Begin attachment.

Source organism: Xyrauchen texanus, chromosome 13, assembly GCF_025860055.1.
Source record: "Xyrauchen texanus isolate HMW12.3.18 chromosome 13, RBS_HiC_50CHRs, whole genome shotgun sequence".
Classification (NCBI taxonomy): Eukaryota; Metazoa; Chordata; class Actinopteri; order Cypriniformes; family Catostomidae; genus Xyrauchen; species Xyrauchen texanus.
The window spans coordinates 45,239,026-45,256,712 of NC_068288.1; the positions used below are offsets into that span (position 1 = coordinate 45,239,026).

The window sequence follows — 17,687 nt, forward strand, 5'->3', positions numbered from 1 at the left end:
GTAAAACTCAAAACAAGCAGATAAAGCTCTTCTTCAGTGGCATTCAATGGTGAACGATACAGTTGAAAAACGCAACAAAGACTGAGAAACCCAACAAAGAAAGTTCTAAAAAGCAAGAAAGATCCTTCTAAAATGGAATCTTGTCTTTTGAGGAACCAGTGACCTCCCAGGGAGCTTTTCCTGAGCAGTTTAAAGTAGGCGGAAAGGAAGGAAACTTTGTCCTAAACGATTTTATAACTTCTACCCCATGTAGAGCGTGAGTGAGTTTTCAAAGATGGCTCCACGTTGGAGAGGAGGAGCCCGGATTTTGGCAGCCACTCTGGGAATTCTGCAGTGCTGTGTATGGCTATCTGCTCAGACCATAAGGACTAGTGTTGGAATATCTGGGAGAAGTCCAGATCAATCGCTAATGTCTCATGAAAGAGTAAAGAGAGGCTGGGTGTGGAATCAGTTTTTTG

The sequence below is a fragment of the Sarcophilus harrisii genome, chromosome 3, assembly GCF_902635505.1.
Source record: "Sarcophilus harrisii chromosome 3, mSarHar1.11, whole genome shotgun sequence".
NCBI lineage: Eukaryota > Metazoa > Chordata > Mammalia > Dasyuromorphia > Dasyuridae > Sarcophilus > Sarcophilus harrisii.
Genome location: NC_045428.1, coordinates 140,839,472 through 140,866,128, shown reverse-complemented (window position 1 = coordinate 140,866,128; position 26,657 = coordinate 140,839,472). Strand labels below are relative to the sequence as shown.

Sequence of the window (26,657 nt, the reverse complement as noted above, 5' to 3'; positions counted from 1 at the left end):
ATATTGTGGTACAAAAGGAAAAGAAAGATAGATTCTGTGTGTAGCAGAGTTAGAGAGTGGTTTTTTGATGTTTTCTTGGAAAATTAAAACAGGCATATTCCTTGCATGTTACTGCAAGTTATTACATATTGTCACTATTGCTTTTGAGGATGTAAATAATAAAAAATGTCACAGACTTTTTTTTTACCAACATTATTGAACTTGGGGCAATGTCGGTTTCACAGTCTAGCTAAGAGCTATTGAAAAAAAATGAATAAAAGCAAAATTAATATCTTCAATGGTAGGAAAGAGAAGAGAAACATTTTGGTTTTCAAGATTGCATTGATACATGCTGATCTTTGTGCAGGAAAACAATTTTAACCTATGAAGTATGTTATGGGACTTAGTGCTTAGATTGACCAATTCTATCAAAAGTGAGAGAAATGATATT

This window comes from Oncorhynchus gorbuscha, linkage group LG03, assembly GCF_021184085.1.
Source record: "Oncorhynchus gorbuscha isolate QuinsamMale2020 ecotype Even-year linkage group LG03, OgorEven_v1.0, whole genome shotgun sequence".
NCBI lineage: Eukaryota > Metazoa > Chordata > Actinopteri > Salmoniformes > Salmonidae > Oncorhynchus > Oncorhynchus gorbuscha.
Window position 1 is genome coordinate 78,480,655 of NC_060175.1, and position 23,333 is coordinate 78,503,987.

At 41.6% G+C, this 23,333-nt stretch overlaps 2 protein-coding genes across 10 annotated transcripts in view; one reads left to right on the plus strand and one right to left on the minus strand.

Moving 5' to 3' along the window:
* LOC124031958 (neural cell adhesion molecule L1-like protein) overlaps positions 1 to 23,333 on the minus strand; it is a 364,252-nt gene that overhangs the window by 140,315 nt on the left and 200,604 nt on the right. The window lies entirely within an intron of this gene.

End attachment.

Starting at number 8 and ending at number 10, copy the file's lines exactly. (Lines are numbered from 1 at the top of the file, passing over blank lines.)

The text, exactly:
Source record: "Sarcophilus harrisii chromosome 3, mSarHar1.11, whole genome shotgun sequence".
NCBI lineage: Eukaryota > Metazoa > Chordata > Mammalia > Dasyuromorphia > Dasyuridae > Sarcophilus > Sarcophilus harrisii.
Genome location: NC_045428.1, coordinates 140,839,472 through 140,866,128, shown reverse-complemented (window position 1 = coordinate 140,866,128; position 26,657 = coordinate 140,839,472). Strand labels below are relative to the sequence as shown.